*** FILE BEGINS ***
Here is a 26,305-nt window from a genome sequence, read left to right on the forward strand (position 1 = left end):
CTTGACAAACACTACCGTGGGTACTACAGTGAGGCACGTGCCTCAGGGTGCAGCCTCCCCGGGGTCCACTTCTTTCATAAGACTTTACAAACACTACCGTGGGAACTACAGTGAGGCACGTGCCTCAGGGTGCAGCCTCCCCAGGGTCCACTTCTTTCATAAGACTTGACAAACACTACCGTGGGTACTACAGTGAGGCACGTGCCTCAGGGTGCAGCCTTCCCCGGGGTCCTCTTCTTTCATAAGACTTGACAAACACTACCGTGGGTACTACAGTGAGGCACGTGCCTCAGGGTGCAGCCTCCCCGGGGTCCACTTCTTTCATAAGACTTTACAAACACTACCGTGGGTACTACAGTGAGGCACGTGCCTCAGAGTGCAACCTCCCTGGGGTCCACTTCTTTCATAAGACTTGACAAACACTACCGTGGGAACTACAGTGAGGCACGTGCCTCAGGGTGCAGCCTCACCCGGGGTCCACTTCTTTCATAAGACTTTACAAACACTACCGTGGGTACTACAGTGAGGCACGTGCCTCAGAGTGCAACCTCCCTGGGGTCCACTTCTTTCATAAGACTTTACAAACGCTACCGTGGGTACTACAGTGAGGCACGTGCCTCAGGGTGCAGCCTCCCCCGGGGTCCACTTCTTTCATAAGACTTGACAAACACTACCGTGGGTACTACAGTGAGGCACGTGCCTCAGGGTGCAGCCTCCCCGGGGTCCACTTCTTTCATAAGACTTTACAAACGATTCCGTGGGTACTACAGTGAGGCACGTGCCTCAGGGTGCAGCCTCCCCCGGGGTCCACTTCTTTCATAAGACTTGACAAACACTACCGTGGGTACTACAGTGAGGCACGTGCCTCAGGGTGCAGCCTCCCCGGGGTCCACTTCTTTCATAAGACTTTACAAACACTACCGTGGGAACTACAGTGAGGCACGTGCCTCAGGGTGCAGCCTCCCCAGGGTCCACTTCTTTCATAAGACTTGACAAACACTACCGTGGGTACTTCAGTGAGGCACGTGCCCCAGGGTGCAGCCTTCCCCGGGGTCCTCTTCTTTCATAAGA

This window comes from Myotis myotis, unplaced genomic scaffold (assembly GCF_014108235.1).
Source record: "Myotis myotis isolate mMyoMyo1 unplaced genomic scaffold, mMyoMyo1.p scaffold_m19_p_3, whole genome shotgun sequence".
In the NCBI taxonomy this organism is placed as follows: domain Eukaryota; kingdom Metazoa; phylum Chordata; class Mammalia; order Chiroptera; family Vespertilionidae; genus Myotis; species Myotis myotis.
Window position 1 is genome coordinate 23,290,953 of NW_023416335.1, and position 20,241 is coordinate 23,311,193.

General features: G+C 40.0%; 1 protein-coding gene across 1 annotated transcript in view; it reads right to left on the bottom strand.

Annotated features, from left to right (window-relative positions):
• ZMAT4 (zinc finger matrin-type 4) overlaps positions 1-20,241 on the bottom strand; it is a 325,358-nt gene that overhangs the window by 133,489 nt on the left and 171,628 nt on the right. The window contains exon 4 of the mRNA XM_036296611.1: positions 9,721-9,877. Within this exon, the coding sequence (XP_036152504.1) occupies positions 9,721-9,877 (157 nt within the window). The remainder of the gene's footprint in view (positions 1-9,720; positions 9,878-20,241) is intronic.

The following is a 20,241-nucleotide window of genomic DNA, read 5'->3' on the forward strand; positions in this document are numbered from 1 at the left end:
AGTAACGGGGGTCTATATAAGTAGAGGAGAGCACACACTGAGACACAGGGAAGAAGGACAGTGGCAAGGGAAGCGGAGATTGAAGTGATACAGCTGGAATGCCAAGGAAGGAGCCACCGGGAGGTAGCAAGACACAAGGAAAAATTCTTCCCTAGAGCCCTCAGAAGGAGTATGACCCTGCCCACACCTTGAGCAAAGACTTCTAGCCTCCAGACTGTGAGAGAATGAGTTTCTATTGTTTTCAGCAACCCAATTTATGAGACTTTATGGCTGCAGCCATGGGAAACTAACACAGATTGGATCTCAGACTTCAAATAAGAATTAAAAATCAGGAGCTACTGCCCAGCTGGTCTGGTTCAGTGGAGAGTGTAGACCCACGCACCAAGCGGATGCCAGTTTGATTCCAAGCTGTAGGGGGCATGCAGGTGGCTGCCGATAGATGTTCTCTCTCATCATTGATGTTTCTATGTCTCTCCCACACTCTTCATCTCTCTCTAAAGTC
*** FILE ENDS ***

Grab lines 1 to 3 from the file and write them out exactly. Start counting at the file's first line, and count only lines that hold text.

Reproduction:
Here is a 26,305-nt window from a genome sequence, read left to right on the forward strand (position 1 = left end):
CTTGACAAACACTACCGTGGGTACTACAGTGAGGCACGTGCCTCAGGGTGCAGCCTCCCCGGGGTCCACTTCTTTCATAAGACTTTACAAACACTACCGTGGGAACTACAGTGAGGCACGTGCCTCAGGGTGCAGCCTCCCCAGGGTCCACTTCTTTCATAAGACTTGACAAACACTACCGTGGGTACTACAGTGAGGCACGTGCCTCAGGGTGCAGCCTTCCCCGGGGTCCTCTTCTTTCATAAGACTTGACAAACACTACCGTGGGTACTACAGTGAGGCACGTGCCTCAGGGTGCAGCCTCCCCGGGGTCCACTTCTTTCATAAGACTTTACAAACACTACCGTGGGTACTACAGTGAGGCACGTGCCTCAGAGTGCAACCTCCCTGGGGTCCACTTCTTTCATAAGACTTGACAAACACTACCGTGGGAACTACAGTGAGGCACGTGCCTCAGGGTGCAGCCTCACCCGGGGTCCACTTCTTTCATAAGACTTTACAAACACTACCGTGGGTACTACAGTGAGGCACGTGCCTCAGAGTGCAACCTCCCTGGGGTCCACTTCTTTCATAAGACTTTACAAACGCTACCGTGGGTACTACAGTGAGGCACGTGCCTCAGGGTGCAGCCTCCCCCGGGGTCCACTTCTTTCATAAGACTTGACAAACACTACCGTGGGTACTACAGTGAGGCACGTGCCTCAGGGTGCAGCCTCCCCGGGGTCCACTTCTTTCATAAGACTTTACAAACGATTCCGTGGGTACTACAGTGAGGCACGTGCCTCAGGGTGCAGCCTCCCCCGGGGTCCACTTCTTTCATAAGACTTGACAAACACTACCGTGGGTACTACAGTGAGGCACGTGCCTCAGGGTGCAGCCTCCCCGGGGTCCACTTCTTTCATAAGACTTTACAAACACTACCGTGGGAACTACAGTGAGGCACGTGCCTCAGGGTGCAGCCTCCCCAGGGTCCACTTCTTTCATAAGACTTGACAAACACTACCGTGGGTACTTCAGTGAGGCACGTGCCCCAGGGTGCAGCCTTCCCCGGGGTCCTCTTCTTTCATAAGA

This window comes from Myotis myotis, unplaced genomic scaffold (assembly GCF_014108235.1).